‘Child 44’
Director:
Daniel Espinosa
Stars: Tom Hardy, Noomi Rapace
Rating: R
2 (out of 5 Globes)

Only one film so far has truly known what to do with Tom Hardy. Nicolas Winding Refn’s “Bronson” is one of the perfect star-director-material unions — an outlandish, garish and gaudy art-monstrosity that made the most of Hardy’s suspiciously alien screen presence. He’s a stocky hulk who seems interiorized even when he’s allowed to rattle off cascades of dialogue; he seems to be observing the rest of humanity with a detached, smirky bemusement, never feeling the need to be one of us. You can sense it perhaps even moreso in clunkers like “Child 44,” which has no idea how to use him and which only makes a halfhearted attempt to rein him in before figuring why bother?

Based on the first in a trilogy of crime novels set in the Stalin-era Soviet Union, “Child 44” is a convoluted airport novel mystery with lofty pretentions — so after the “Girl with the Dragon Tattoo” bucks that it even co-stars, in a 90 percent thankless role, Noomi Rapace. She’s Raisa, whose chief character trait is she’s the beloved of Hardy’s Leo, a rock star MGB agent with a past. Leo has a pinched, psycho rival in colleague Vasili (Joel Kinnaman), who takes advantage of the ease with which lives can be smeared in their Soviet paradise that he gets Leo and Raisa deported. 

But wait: there’s also some guy going around murdering kids — someone we hear but don’t see, in a clumsy nod to the way Peter Lorre’s child killer is introduced in Fritz Lang’s “M.” “Child 44” means to fuse these two plots while, on top of this, hanging the Stalin-era, exposing it as the barely concealed hell that it was. There’s a lot of class to go around: in addition to our stars, it makes room (if just barely) for Gary Oldman, Paddy Considine and a one-scene easy paycheck for Charles Dance. (Oldman almost feels like he was slipped in in post.) It also boasts the first screenplay credit for the great urban rot novelist Richard Price since 2000’s “Shaft” remake, which theoretically should be nothing to sneeze at.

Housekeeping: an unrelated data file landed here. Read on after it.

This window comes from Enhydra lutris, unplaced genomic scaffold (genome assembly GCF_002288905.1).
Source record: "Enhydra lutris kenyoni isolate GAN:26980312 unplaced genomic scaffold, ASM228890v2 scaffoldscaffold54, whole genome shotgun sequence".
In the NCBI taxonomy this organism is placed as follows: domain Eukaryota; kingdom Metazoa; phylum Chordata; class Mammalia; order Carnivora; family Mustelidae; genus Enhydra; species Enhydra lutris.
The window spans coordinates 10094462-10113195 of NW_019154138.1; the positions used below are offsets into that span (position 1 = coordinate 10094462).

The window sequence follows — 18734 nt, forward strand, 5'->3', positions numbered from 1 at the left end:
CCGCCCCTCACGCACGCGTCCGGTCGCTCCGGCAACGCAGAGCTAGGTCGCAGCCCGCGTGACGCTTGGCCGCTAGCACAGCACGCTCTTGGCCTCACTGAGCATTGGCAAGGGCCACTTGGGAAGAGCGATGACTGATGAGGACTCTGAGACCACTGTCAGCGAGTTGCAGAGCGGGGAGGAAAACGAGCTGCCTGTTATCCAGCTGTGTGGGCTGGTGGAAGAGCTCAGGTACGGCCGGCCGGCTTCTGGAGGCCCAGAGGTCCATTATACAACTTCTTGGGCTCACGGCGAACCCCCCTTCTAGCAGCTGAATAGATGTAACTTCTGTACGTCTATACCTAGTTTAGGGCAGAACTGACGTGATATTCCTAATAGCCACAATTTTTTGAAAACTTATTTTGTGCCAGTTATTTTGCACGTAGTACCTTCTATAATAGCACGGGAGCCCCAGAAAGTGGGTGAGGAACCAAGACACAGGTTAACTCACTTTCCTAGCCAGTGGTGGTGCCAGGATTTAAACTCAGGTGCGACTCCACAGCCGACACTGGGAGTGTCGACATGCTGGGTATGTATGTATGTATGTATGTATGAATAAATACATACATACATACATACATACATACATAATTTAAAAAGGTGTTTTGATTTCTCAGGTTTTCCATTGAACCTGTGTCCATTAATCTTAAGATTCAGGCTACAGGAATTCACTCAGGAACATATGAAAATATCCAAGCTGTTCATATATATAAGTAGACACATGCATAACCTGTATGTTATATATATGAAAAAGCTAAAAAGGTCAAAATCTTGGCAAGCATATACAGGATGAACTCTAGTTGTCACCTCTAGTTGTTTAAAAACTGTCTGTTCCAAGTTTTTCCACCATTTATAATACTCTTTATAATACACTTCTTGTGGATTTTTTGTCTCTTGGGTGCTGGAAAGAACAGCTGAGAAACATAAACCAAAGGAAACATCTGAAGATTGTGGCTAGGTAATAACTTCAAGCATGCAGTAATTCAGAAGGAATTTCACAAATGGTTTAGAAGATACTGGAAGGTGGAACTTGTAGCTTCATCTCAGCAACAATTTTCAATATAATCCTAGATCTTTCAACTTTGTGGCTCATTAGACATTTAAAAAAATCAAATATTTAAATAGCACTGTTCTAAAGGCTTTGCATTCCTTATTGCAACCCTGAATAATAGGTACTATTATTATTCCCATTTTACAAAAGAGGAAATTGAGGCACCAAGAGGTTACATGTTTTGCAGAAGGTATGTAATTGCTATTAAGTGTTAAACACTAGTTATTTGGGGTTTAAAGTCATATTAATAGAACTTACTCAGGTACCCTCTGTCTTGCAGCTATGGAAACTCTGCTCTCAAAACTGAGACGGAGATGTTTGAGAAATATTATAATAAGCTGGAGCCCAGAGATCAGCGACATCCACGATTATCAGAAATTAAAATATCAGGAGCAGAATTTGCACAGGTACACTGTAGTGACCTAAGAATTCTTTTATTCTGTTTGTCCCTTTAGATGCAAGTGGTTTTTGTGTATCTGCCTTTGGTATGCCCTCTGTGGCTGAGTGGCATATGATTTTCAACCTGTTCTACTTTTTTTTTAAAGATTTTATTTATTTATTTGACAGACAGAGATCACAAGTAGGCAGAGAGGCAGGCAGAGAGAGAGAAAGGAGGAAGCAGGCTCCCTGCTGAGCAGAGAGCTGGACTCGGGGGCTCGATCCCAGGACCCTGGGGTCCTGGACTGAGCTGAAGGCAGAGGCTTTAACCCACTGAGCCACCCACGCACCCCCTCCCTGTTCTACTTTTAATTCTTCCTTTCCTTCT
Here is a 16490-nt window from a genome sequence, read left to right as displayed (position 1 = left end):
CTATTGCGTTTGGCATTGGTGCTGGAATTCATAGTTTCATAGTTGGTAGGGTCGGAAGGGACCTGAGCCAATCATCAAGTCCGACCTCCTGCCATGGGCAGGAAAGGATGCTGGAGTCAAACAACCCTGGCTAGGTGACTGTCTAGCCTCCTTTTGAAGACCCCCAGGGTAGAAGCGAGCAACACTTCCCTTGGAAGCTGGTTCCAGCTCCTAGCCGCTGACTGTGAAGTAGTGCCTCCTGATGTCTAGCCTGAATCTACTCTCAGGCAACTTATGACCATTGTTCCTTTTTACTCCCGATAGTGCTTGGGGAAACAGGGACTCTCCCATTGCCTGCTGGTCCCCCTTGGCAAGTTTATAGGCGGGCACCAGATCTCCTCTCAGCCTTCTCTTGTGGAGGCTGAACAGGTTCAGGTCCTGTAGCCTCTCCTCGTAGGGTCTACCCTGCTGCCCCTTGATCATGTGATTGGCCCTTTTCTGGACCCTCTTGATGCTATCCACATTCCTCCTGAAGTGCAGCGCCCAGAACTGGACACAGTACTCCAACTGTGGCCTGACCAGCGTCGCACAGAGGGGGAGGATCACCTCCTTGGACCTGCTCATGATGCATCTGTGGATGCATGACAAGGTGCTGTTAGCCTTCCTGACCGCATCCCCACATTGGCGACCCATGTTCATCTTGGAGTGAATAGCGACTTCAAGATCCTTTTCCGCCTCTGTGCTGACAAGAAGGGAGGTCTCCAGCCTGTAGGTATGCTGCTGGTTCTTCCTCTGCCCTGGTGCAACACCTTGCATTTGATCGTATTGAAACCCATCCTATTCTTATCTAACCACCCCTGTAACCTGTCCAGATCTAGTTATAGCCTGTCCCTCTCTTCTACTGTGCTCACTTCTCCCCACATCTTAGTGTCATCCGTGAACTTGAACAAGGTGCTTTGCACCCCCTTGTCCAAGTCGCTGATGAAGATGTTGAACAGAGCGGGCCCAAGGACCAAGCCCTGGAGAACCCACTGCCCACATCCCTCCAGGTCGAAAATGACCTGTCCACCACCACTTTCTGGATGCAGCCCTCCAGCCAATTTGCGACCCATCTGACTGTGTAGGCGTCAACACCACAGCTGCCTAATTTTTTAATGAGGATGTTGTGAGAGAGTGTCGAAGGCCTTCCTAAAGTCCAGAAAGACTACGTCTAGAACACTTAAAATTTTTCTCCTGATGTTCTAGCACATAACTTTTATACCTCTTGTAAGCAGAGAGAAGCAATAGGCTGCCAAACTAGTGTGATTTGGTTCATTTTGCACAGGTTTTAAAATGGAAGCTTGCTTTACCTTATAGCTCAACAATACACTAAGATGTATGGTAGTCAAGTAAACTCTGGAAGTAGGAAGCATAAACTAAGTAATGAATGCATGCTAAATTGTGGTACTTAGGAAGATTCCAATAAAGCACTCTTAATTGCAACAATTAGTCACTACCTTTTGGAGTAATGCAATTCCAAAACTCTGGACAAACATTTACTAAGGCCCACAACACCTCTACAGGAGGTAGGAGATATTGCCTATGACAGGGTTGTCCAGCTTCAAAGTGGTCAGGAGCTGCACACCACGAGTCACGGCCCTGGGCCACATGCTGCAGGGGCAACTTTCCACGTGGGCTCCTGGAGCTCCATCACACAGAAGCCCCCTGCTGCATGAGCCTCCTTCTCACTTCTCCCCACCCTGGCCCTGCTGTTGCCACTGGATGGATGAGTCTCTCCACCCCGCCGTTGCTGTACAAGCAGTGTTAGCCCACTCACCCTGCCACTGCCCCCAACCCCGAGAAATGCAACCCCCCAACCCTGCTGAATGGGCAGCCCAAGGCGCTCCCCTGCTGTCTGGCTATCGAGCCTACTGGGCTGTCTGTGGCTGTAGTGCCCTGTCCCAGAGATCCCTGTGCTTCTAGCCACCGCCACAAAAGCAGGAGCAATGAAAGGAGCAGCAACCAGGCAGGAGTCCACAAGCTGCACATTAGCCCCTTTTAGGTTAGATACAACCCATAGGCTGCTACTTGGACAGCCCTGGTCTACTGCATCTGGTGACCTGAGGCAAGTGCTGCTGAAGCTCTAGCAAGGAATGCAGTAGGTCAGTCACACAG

Alas, “Child 44” is really trash, and muddled, aspirational and joyless trash to boot. Whatever happened to Price’s script, if anything, it’s been cobbled together by director Daniel Espinosa (“Easy Money,” “Safe House”) into a clumsy slog that stumbles from one plot to another. It only comes alive when Hardy’s beating or stabbing people, and even then it feels over-determined: a knife-fight-cum-escape from a gulag-bound train is leftfield in its bloodiness, but that’s all Espinosa seems to know how to film. Its only enjoyment comes from watching and especially listening to Hardy, who treats his Russian accent to his usual sing-song line readings, muttering his way through dialogue that would be forgettable coming from any other mouth. Lots of actors get compared to Brando, but Hardy may be the real deal, at least in the sense that he’s following some eccentric muse, even on pricey, impersonal projects that are fathoms beneath him. If “Child 44” has any reason to exist it’s so hungry Hardy completists having something, anything else to chew on.

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